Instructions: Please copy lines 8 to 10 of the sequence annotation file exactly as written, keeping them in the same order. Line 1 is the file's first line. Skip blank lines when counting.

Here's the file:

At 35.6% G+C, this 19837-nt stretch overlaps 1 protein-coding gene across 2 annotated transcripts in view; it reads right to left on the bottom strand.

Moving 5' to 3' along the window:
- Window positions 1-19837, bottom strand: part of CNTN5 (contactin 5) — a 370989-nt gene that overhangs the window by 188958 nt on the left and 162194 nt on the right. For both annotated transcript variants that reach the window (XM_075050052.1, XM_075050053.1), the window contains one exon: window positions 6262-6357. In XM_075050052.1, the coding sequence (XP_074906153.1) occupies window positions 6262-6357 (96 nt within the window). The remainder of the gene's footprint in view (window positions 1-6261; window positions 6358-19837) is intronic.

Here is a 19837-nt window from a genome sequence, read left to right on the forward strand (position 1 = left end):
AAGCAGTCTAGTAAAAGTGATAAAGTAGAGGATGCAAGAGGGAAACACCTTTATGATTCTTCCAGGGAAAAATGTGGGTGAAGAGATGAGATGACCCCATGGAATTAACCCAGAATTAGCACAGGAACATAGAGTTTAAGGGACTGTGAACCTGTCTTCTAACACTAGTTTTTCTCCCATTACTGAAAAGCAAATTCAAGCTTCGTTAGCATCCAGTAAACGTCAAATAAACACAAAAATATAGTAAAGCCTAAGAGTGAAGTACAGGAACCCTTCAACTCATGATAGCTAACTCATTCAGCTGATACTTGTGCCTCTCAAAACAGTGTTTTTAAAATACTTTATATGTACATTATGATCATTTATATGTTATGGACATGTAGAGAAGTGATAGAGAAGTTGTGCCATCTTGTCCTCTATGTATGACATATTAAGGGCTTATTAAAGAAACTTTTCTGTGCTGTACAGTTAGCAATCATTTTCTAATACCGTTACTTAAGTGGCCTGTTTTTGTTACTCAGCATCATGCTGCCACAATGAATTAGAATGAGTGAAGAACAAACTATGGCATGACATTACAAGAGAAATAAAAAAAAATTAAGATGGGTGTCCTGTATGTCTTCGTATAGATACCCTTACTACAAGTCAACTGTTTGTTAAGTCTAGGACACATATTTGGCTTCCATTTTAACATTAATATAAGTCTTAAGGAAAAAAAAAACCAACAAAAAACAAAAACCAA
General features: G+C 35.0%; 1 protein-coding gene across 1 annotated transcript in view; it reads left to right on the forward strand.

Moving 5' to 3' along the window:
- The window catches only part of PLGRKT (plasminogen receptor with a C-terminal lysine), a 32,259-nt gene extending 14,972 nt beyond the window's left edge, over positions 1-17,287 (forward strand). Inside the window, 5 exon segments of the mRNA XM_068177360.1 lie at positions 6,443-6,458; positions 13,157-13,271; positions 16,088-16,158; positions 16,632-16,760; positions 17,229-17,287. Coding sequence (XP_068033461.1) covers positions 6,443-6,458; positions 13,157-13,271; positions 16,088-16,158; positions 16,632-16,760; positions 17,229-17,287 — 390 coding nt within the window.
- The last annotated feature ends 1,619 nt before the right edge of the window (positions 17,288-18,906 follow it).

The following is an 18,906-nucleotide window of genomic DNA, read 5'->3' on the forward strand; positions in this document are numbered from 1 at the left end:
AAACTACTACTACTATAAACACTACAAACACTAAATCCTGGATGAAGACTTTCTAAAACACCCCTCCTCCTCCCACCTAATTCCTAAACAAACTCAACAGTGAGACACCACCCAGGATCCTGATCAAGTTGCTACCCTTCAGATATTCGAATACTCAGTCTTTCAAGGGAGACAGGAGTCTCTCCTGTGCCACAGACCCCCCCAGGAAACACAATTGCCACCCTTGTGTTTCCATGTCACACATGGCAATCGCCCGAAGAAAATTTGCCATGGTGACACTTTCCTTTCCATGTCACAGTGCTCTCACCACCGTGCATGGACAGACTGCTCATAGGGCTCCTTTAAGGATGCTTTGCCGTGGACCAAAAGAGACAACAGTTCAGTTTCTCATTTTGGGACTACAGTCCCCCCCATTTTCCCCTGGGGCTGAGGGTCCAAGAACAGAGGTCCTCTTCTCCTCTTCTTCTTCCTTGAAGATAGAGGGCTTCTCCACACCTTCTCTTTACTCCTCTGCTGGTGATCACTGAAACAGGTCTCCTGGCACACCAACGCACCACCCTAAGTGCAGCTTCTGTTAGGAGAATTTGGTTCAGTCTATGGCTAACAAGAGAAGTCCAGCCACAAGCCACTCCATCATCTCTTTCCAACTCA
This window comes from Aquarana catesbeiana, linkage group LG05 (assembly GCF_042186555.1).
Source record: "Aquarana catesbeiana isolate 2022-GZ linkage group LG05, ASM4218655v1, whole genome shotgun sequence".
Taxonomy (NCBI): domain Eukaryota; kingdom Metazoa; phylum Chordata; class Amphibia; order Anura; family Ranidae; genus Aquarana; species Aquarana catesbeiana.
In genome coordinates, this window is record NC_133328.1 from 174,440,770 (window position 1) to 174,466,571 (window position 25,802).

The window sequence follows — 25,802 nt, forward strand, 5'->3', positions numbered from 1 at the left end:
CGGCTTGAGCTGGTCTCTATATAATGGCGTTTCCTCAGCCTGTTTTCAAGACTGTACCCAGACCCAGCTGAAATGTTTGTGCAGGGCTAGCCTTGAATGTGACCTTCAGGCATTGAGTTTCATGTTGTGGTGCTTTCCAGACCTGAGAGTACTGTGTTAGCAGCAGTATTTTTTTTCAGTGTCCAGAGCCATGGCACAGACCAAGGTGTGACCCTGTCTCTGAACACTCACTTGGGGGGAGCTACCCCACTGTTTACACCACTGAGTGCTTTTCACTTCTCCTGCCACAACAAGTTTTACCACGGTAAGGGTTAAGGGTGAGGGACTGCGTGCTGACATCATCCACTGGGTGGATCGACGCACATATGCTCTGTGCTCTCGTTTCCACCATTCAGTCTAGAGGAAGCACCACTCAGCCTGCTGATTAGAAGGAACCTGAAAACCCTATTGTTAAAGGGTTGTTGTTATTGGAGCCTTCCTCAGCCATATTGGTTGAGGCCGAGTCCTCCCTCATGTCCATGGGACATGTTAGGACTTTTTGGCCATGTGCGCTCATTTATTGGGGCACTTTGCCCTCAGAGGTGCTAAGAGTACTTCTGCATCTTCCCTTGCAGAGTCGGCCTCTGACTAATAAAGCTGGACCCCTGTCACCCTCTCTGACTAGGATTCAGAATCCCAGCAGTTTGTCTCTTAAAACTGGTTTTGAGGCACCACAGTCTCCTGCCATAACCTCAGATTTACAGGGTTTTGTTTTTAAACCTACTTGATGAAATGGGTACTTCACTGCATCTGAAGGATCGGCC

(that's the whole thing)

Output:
- The window catches only part of PLGRKT (plasminogen receptor with a C-terminal lysine), a 32,259-nt gene extending 14,972 nt beyond the window's left edge, over positions 1-17,287 (forward strand). Inside the window, 5 exon segments of the mRNA XM_068177360.1 lie at positions 6,443-6,458; positions 13,157-13,271; positions 16,088-16,158; positions 16,632-16,760; positions 17,229-17,287. Coding sequence (XP_068033461.1) covers positions 6,443-6,458; positions 13,157-13,271; positions 16,088-16,158; positions 16,632-16,760; positions 17,229-17,287 — 390 coding nt within the window.
- The last annotated feature ends 1,619 nt before the right edge of the window (positions 17,288-18,906 follow it).

The following is an 18,906-nucleotide window of genomic DNA, read 5'->3' on the forward strand; positions in this document are numbered from 1 at the left end: